“Do not spoil what you have by desiring what you have not;
remember that what you now have was once among the things you only hoped for.”
(a basket of wild “wood” pears / Julie Cook / 2017)
Late September, here in Georgia, is no more reminiscent of what Fall should be
than that of a palm tree currently living and thriving in Alaska.
It just isn’t happening.
Granted the weather gods are telling us that “it’s going to feel like Fall
come tomorrow, yet they preface that with,
but we are still well above the typical highs and lows this time of year….
Throw in the recent sightings of rabid foxes in our county,
the continued proliferation of the fire ants,
this being the most active time of year for yellow jackets, along with the increased chances of running into a copperhead or rattlesnake while working in the yard and most
sane folks would continue hunkering down indoors hoping that
October may be more of a welcoming month for outdoor adventure.
My husband, I know, would have told me “no, don’t do it.”
He would have said stay out of those woods, especially wearing those sandals,
not unless you want to be covered in ticks and bit by a snake.
But he wasn’t home to say those things so it was an out of sight out of mind sort
I had to get outside and start the process of digging up and removing the dead,
dried up remnants of summer.
I had to cut back, dead head, and just rid my visible world of the reminders
of what was once vibrancy and color…all of which is now just hot dried up death.
Living on what was once mostly pasture land surrounded by woods, I usually haul my
“debris,” aka cut back dead things, to the woods….to a “compost” pile that never
composts like it should. My husband calls it a brush pile. I like to be cutting edge…
hence, a compost pile…
I also happen to know that there is a lone pear tree deep in those woods
that, this time of year, usually bears pears…albeit every other year—
but I was pretty certain this was the year.
Leaving the safety of my yellow wheelbarrow perched along the edge of the woods,
I gingerly picked my way into the woods….very conscious of the recent tale of
rabid foxes, active snakes and hungry ticks.
As my shorts, tank top and chaco sandals would be no match for the briars let alone
rabies, deadly venom or Lyme disease.
Did I mention the giant spiders?
Spiders who seem to think fall is the season to built profuse webs spanning the entire
expanse of woods so you can walk right into a web and have a full web and spider
stuck on your face.
The sun was cutting down through the trees, light glaring down upon the wood’s
floor, as I turned my head upward searching the overhead branches.
Squinting with my hand held over my eyes, I scanned the heavens
for the objects of my desire.
And there they were.
Giant heavy brown orbs hanging low amongst the leaves.
The tree was ladened with “wood” pears.
I’ve written about wood pears before.
They are wild pears that grow obviously, in the woods….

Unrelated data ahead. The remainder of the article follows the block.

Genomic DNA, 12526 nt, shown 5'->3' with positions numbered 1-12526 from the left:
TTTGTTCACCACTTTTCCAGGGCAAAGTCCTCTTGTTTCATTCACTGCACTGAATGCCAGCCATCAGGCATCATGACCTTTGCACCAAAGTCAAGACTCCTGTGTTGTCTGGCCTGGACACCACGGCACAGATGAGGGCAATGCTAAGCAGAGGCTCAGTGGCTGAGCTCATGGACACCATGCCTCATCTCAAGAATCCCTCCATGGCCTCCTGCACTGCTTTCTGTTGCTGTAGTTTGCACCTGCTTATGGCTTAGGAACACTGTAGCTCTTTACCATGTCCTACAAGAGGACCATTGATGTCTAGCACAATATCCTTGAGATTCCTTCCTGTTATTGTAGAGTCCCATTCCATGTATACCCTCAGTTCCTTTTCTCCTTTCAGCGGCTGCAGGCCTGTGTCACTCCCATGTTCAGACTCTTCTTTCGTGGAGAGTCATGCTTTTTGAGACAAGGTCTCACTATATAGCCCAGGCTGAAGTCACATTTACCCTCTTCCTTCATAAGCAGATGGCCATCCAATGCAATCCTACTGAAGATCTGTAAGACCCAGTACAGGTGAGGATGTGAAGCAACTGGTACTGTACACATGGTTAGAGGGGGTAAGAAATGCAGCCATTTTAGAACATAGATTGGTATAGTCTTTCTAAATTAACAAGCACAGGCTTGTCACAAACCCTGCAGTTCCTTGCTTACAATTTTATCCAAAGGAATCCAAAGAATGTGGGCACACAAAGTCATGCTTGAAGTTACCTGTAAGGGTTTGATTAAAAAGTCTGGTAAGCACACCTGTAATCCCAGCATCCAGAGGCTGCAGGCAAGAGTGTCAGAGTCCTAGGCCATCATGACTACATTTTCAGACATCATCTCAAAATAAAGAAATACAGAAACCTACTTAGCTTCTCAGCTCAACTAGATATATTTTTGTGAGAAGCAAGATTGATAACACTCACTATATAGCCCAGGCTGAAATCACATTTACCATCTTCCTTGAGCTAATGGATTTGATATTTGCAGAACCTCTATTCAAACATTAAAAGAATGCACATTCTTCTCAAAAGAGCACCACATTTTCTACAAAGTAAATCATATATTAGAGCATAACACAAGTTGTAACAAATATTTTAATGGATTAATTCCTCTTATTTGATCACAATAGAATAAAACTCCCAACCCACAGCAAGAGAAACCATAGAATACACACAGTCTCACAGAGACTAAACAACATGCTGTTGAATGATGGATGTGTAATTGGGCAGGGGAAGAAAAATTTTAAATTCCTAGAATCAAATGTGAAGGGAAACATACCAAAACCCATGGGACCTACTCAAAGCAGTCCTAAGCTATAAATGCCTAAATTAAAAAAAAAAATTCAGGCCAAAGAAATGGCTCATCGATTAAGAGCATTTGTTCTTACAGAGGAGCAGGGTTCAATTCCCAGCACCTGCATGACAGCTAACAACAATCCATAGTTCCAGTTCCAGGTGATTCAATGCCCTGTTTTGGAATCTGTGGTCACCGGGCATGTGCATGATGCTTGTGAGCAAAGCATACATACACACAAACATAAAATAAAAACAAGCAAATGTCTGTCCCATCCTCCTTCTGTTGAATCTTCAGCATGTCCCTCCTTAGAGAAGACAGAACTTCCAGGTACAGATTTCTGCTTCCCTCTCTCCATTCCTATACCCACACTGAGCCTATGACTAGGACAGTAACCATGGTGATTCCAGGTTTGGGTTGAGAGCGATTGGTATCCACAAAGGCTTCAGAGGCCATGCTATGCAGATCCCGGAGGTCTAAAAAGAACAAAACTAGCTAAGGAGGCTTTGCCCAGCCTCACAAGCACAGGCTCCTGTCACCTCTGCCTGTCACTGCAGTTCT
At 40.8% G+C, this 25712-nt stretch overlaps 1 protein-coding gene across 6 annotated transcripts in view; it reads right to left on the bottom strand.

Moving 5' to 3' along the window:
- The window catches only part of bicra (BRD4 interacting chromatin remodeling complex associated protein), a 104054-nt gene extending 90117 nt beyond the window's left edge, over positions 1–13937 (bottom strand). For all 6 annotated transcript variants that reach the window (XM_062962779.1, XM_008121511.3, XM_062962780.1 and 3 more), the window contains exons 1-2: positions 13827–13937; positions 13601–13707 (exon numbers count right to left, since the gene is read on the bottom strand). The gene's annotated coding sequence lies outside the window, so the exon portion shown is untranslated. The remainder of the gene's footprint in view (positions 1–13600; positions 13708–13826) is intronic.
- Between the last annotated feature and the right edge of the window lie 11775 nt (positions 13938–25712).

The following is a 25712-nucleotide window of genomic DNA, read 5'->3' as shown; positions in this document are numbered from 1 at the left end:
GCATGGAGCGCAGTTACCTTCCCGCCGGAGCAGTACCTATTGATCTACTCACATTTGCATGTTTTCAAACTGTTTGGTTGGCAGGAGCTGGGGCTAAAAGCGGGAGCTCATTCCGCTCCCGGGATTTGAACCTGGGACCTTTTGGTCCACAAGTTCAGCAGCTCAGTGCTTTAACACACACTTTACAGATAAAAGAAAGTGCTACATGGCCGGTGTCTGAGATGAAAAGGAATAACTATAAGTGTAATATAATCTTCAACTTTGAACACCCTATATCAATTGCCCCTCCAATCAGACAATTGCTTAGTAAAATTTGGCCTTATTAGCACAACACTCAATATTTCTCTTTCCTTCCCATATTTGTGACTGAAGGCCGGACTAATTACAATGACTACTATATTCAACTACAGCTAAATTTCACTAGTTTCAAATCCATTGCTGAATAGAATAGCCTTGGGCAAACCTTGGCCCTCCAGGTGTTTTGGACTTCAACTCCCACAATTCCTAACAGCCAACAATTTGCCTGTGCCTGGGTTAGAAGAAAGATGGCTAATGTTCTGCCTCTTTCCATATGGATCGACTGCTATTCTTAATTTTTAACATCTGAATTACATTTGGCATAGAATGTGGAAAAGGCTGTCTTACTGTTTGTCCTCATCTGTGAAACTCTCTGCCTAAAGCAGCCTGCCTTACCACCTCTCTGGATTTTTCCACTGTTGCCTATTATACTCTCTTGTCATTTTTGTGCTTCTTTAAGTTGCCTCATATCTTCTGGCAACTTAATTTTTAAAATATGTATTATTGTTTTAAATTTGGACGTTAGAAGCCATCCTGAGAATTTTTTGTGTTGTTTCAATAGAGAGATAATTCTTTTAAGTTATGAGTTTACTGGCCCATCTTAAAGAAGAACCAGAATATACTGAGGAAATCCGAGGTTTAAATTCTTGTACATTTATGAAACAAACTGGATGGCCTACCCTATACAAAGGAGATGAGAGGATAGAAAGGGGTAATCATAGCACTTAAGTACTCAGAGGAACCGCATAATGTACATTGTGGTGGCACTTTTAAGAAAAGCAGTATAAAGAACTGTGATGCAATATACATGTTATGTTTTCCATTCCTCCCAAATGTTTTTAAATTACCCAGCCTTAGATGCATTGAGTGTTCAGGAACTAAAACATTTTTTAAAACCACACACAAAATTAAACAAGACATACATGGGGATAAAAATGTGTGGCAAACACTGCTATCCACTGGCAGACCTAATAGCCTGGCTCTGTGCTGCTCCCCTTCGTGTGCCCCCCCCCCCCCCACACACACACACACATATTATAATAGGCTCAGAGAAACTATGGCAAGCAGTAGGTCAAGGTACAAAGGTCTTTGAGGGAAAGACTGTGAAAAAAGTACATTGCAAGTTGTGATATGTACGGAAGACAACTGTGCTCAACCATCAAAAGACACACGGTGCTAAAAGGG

hence why I call them wood pears.
That is not a scientific name mind you, just an observational name.
They are as hard as rocks, never ripening like a normal pear would
and even the deer and squirrels won’t eat the wood pears.
I did read once that some folks will stew them down in an attempt to make jam,
but my husband has minced no words when quickly telling me not to bother
because he’s not about to eat something that even the wild animals find
Yet the pears beckoned.
I looked around on the wood’s thick debris covered floor, careful as I pushed aside accumulated leaves with my mostly exposed feet as I searched for any early
The remnants of an old barbed wire fence sinisterly peeked out here and there as
I was careful to avoid adding tetanus to my list of wood worries.
A few pears had indeed fallen as the ants had also found those pears.
Finding a stick I attempted hitting at some of the lower branches,
knocking a few pears to the ground—being very careful that they didn’t hit me
on the head as they would probably have knocked me out as they are that hard.
I gathered about 10.
But the tree was loaded.
I knew I was going to have to find something else that was both long and tall in which
to knock down those low hanging pears on the branches closest to my reach, yet frustratingly out of reach for my stick.
Obviously not satisfied with a bucket of 10 or so pears,
I trapsed back to the house to gather a long rake.
I kept hearing the admonishment of my husband ringing in my head,
as I was wondering what I would do if a copperhead bit my foot while my cell phone
was back at the house.
But the tree was loaded, beckoning for me to get more.
Decorative purposes only, yet I wanted more pears.
And that’s the thing…
These pears serve absolutely no purpose other than being decorative.
And here I was willing to risk life and limb in order to gather them up.
Yet what of a quest of faith?
What lengths would we go to seek God?
Would we risk life or limb to seek Him who has called us by name?
Would we strategize and scrutinize what was needed in order to procure
Him as our own?
Perhaps it’s time we all rethink our desires….
“Behold, days are coming,” declares the Lord GOD,
“When I will send a famine on the land, Not a famine for bread or a thirst for water,
But rather for hearing the words of the LORD.